Monday, October 28, 2013

Are You REALLY, REALLY Sure?

2013-10-12 Sunrise - John Vincent 
If you’ve been following our last several posts, we started with this sunrise.  We pointed out that there was only few ways to be sure whether this was a sunrise or sunset.  Then photographer could tell us which it was, we could know the direction he was facing to take the picture, or we could be there and see whether the sun was rising or setting.  That’s true of determining spiritual truth, as well.  Let’s explore that.

As we get to today’s discussion, we need a quick look at what the previous two posts showed us.  In “Are You Sure?”, we spent a lot of time talking about a doctrine that always gets a lot of attention, tongues.  As we mentioned at the beginning of the next post, we could have used baptismal regeneration or any of the other controversial doctrinal discussions.  The point was that all sides of those came out of study of the document considered the source.  No matter what side of any of those controversies you’re on, someone is right on, someone has allowed human interpretation to creep in.  When we move on to the second installment, “Are You REALLY Sure?”, we see the Pharisees doing much the same thing.

There was a difference with the Pharisees, though.  If most modern day theologians honestly come to right and wrong conclusions out of their understanding of the Word of God, the same can’t be said of the Pharisees.  Where Satan said he would be greater than God (Isaiah 14:13-14), the Pharisees had no such illusion.  But they used religion to gain power and wealth, wielding political clout along with the rulers of the land.  The additional laws weren’t innocent misunderstandings.  They were willful weapons to wield control over the people.  Where the Roman conquerors oppressed the Israelites with strict laws and taxes, the Pharisees did likewise with tithes and religious ordinances.  Part of their error was self indulgence, but their willful misinterpretation of Scripture misrepresented God by perverting His Word with things that weren’t there.  They placed their opinion on a higher plane than Scripture.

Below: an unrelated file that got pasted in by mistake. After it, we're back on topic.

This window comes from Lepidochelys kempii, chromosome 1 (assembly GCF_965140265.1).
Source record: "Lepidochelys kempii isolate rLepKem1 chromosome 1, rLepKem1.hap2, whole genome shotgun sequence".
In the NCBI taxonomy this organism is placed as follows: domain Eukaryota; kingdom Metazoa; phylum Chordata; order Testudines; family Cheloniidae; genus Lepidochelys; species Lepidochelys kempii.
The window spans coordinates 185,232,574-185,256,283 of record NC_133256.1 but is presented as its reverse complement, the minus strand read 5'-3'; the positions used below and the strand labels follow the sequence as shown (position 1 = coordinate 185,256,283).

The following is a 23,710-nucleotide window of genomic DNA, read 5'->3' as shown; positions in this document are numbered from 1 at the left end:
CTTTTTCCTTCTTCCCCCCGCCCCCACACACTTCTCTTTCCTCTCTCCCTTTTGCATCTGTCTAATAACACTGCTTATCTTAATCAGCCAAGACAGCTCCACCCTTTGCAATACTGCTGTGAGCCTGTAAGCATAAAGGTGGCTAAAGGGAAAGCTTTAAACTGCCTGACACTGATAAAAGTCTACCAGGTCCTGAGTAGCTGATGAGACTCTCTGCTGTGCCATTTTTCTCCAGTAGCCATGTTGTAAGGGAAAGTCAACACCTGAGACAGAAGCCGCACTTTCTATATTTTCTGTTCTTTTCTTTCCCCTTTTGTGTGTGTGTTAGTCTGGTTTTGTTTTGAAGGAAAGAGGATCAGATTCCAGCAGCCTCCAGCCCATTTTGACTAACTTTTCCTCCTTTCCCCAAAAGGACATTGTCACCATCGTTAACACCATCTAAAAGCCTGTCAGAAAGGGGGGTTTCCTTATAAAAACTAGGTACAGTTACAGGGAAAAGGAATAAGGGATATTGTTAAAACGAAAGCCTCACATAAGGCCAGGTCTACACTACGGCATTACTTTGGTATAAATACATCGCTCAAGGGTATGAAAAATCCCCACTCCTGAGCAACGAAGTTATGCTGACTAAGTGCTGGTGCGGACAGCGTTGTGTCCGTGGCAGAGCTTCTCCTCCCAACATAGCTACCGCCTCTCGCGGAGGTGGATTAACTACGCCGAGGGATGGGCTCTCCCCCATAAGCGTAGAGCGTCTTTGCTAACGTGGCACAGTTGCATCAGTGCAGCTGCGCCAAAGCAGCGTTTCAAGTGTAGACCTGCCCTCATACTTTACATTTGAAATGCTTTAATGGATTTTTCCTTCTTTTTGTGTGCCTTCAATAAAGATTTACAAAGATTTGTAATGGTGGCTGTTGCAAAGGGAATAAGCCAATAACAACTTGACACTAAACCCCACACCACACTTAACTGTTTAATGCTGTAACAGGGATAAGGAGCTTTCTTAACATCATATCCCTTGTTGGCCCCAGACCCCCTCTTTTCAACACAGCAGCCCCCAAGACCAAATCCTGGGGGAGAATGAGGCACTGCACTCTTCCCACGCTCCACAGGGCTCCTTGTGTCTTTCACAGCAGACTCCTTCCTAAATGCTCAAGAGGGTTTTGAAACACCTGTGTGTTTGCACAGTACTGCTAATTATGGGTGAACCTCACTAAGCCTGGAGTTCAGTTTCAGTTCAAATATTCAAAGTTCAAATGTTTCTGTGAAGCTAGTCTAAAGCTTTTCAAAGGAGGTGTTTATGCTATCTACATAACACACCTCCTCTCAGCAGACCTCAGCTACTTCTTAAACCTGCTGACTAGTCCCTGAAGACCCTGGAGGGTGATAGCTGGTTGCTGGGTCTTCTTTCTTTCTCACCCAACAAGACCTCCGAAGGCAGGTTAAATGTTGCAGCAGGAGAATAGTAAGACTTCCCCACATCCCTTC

Proverbs 30:5-6 (KJV)  Every word of God is pure: he is a shield unto them that put their trust in him.  Add thou not unto his words, lest he reprove thee, and thou be found a liar.
 
Scripture is a standard.  And that standard isn’t the King James version or the Douay-Rheims, but the original Greek and Hebrew manuscripts.  The copies we have of those are closer in time to Christ’s earthly life and with fewer variances than documents that are accepted as an accurate representation of Shakespeare’s writing.  That we would use different rules for document veracity is just a double standard.  But that’s a discussion for another day.
 
The fact that we can question what we call the Bible is an interesting part of the “Is it sunrise or sunset?” conundrum.  There are those who say the copies of the original texts vary sufficiently that we can’t say they’re accurate.  Others say that, whether accurate or not, those variations may make the doctrine questionable.  And some say that both of those come into play.  But we’re talking about documents that have an interesting history.